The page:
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Open AccessArticle

Improving Physical Activity among Residents of Affordable Housing: Is Active Design Enough?

1
Department of Environmental Medicine and Public Health, Icahn School of Medicine at Mount Sinai, New York, NY 10029, USA
2
Department of Primary Care, James J Peters VA Medical Center, Bronx, NY 10468, USA
*
Author to whom correspondence should be addressed.
Int. J. Environ. Res. Public Health 2019, 16(1), 151; https://doi.org/10.3390/ijerph16010151
Received: 23 October 2018 / Revised: 22 December 2018 / Accepted: 3 January 2019 / Published: 8 January 2019
(This article belongs to the Special Issue Built Environments, Food Environments, and Public Health)
Physical inactivity increases risk of chronic disease. Few studies examine how built environment interventions increase physical activity (PA). Active design (AD) utilizes strategies in affordable housing to improve resident health. We assessed how AD housing affects PA among low-income families in Brooklyn, New York. Participants were recruited at lease signings in 2016 from a new AD apartment complex and two recently renovated comparison buildings without AD features. Eligibility included age ≥18 years with no contraindications to exercise. Anthropometric data were collected. PA was self-reported using the Recent and Global Physical Activity Questionnaires. Smartphone users shared their tracked step. Data collection was repeated one year after move-in. All data were analyzed using SPSS. Eighty-eight eligible participants completed the initial questionnaire (36 AD and 52 from 2 comparison buildings) at baseline (T0). There were no differences between AD and comparison cohorts in: stair use, PA, sitting time or, mean waist-to-hip ratio (WHR) at T0. However, the AD cohort had a lower baseline BMI (27.6 vs. 31.0, p = 0.019). At one-year follow-up (T1), 75 participants completed our survey including a 64% retention rate among those who previously completed the T0 questionnaire. Among T0 questionnaire respondents, mean daily steps increased at T1 among AD participants who moved from an elevator building (∆6782, p = 0.051) and in the comparison group (∆2960, p = 0.023). Aggregate moderate work-related activity was higher at T1 in the AD building (746 vs. 401, p = 0.031). AD building women reported more work-related PA overall but AD men engaged in more moderate recreational PA. Living in an AD building can enhance low-income residents’ PA. More research with objective measures is needed to identify strategies to sustain higher PA levels and overall health. View Full-Text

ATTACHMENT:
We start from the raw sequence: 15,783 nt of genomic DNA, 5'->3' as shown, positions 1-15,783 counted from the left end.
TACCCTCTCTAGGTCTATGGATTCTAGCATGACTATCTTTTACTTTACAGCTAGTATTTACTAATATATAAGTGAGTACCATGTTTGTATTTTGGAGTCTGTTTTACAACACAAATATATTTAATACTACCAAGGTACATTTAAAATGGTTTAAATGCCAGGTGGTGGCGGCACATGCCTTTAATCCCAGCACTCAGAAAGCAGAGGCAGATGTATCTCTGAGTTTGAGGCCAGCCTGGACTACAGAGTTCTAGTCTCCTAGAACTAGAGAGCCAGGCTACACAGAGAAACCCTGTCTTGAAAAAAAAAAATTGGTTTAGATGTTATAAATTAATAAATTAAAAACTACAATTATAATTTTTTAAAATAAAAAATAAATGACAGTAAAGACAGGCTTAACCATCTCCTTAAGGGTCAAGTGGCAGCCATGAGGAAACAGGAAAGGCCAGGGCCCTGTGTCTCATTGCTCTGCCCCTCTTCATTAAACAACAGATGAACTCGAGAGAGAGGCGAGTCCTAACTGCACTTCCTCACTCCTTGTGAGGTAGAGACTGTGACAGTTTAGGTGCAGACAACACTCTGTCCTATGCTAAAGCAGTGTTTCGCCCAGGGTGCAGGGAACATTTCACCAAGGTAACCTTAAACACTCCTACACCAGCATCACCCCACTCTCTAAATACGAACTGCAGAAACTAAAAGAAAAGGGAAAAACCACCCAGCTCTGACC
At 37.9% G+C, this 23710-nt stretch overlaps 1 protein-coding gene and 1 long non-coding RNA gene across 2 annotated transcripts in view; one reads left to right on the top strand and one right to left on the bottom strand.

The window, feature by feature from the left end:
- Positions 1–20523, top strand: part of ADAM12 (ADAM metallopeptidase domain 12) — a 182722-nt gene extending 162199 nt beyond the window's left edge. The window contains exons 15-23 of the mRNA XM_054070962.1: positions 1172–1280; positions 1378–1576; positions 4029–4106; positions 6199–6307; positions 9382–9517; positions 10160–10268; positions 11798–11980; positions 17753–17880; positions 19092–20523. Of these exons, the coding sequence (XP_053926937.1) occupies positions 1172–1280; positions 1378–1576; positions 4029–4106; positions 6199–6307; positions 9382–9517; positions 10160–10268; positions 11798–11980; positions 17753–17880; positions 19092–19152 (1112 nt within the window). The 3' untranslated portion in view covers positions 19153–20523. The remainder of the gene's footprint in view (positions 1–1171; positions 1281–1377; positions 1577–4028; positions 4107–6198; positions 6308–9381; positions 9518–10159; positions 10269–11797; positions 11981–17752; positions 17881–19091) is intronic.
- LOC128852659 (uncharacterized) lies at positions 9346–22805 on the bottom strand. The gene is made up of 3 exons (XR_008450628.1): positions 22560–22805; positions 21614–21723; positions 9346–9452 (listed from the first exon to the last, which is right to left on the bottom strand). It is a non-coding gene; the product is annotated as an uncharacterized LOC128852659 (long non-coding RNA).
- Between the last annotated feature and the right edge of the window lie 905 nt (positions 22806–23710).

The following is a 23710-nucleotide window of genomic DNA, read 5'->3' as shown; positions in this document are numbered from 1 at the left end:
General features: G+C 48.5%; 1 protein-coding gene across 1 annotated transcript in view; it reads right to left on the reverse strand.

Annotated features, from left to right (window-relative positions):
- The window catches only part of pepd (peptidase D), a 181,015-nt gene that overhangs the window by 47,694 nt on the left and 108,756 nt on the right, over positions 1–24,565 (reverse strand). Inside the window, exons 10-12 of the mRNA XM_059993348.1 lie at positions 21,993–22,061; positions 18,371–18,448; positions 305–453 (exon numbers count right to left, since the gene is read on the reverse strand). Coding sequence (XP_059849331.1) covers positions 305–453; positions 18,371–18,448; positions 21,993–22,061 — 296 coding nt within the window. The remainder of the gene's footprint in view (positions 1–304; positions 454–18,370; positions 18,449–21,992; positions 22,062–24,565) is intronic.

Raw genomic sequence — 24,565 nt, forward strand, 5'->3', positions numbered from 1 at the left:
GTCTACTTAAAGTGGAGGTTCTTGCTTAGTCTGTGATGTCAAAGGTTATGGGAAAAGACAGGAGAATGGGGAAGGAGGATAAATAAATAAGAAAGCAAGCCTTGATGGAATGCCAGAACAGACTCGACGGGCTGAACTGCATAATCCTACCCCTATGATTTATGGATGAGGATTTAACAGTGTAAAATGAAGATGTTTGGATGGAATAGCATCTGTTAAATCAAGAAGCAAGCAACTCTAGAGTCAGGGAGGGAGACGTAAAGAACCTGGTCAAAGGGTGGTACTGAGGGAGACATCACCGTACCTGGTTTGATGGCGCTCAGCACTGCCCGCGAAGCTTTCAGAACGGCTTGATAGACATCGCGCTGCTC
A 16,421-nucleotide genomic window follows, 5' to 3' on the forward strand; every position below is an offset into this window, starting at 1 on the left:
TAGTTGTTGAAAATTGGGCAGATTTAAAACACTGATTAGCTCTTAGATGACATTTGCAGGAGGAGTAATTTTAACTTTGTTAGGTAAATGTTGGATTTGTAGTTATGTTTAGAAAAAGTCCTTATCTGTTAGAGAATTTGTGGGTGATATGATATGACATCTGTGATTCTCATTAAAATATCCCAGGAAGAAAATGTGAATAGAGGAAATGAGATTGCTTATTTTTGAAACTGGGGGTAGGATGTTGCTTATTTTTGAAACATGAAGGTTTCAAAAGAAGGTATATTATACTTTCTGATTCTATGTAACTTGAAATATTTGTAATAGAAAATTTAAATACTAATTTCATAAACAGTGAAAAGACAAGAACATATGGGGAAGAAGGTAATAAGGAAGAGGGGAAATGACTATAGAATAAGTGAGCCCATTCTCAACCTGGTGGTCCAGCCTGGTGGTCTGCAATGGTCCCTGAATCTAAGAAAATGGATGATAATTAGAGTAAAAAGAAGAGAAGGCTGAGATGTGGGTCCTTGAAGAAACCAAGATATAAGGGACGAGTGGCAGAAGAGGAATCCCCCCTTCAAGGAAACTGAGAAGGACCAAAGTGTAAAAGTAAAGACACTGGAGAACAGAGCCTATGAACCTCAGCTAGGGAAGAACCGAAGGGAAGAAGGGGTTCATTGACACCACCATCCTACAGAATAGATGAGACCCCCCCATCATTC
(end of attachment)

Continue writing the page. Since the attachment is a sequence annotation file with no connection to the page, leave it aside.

Keywords: active design; physical activity; affordable housing; health behaviors; built environment active design; physical activity; affordable housing; health behaviors; built environment
MDPI and ACS Style

Tannis, C.; Senerat, A.; Garg, M.; Peters, D.; Rajupet, S.; Garland, E. Improving Physical Activity among Residents of Affordable Housing: Is Active Design Enough? Int. J. Environ. Res. Public Health 2019, 16, 151.

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